Team 7: Castle Joyous Plains

by: Calvin Patimeteeporn, Breon Guarino, and Aneel Henry

Book 3, Canto 1 Stanzas 20 – 30

From the forest, the PC is thrown into the midst of a small village in the plains surrounding Castle Joyous. Though the path to Castle Joyous is, indeed present, the road is blocked with construction, leaving the player at the hands of the villagers, who are in desperate need of assistance. It would seem as if the Lady of Castle Joyous, has neglected the villagers’ cries for help and has left the town completely isolated. Those townspeople with weak minds and souls have already left the town for the hedonistic castle of Lady Malecasta, leaving a handful of loyal and chaste villagers to deal with the problems. With no one to rely on, the town has fallen to a destitute state, being attacked by both wolves and bandits alike that emerge from the forest at night.
As the player enters the town past a rundown barn and two already abandoned watchtowers, the player witnesses the ruins of a once busy town square. A worried innkeeper is fretting over his dwindling food supplies that are continuously being pilfered by a wolf pack that has taken residence in an area of the forest near the town. Meanwhile, a small group of villagers are holding a meeting at the town well, discussing the bandit situation. While these villagers face these pressing matters, the rest of the village also holds a fair share of menial tasks that the townspeople cannot do alone. A small girl has lost her chickens around the town square and a young boy wishes that he could retrieve his family heirloom from one of the bandits.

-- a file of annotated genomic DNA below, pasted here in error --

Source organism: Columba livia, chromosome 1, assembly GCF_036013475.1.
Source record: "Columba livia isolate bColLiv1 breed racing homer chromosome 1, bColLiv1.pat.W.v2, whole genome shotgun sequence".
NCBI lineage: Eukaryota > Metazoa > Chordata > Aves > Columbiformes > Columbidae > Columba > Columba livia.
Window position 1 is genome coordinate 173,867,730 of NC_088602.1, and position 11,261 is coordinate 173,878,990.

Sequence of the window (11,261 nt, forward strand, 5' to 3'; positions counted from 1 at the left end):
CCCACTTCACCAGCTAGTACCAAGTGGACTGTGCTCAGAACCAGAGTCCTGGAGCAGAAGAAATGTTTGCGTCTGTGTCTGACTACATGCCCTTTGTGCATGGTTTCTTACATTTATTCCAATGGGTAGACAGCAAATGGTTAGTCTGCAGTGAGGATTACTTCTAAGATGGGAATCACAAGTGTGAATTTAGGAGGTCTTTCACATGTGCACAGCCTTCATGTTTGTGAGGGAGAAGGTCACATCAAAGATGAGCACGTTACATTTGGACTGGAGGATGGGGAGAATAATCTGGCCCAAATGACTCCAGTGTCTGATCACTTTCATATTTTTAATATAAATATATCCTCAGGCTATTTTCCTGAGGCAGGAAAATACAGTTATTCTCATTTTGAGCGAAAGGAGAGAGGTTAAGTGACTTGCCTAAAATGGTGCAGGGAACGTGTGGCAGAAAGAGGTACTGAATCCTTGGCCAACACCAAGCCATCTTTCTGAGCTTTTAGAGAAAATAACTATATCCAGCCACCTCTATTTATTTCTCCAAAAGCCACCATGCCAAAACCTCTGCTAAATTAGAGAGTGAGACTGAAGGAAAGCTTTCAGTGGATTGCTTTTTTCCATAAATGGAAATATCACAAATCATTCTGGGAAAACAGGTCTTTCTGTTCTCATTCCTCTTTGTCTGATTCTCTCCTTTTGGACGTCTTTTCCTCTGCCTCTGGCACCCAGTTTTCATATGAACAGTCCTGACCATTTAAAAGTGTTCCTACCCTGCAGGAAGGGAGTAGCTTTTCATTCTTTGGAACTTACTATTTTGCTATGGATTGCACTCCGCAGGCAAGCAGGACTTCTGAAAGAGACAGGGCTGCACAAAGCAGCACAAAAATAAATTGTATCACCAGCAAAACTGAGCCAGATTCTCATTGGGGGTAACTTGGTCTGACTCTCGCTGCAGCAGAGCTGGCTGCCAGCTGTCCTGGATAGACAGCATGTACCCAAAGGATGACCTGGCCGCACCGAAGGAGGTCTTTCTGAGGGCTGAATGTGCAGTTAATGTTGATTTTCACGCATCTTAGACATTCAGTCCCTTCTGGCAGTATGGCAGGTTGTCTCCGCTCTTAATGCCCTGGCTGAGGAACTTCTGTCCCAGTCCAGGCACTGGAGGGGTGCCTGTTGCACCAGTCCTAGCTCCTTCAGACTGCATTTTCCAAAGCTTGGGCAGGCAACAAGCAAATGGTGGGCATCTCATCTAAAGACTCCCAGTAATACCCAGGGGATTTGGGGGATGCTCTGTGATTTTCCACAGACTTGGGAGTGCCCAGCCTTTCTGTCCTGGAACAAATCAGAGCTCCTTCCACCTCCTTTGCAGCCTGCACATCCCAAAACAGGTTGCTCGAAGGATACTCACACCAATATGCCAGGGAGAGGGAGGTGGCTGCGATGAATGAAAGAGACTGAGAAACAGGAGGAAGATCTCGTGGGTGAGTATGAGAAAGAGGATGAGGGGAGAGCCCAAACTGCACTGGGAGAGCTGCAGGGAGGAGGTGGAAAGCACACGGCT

While the menial tasks are up to the player to decide, the wolf and bandit situation, however cannot be left alone. Something must be done. Will the player pilfer the innkeeper’s store and blame it on the “undefeatable” wolves or will the player banish the wolves once and for all? Will the player help the bandits destroy and loot the entire village or will the player remain good and repel their advances? Regardless of choice, it would appear that after these events the road opens to Castle Joyous, allowing the player to move forward of his or her journey.
However, the player encounters a struggle between the six knights of the castle and a sole, brave knight, Redcrosse. The player must now defeat four of the six knights in order to gain entry to the next part of the journey, and gain access to the hedonistic castle that is Castle Joyous.

Main Quests:
1. The Road is Blocked (part 1)
•The player encounters road construction that obstructs the player from reaching the castle.
•The player must complete Quest 2 to proceed

2. A. The Wolves that Bite and Bandits That Catch!
•The player must talk to both the Innkeeper and the villagers meeting by the well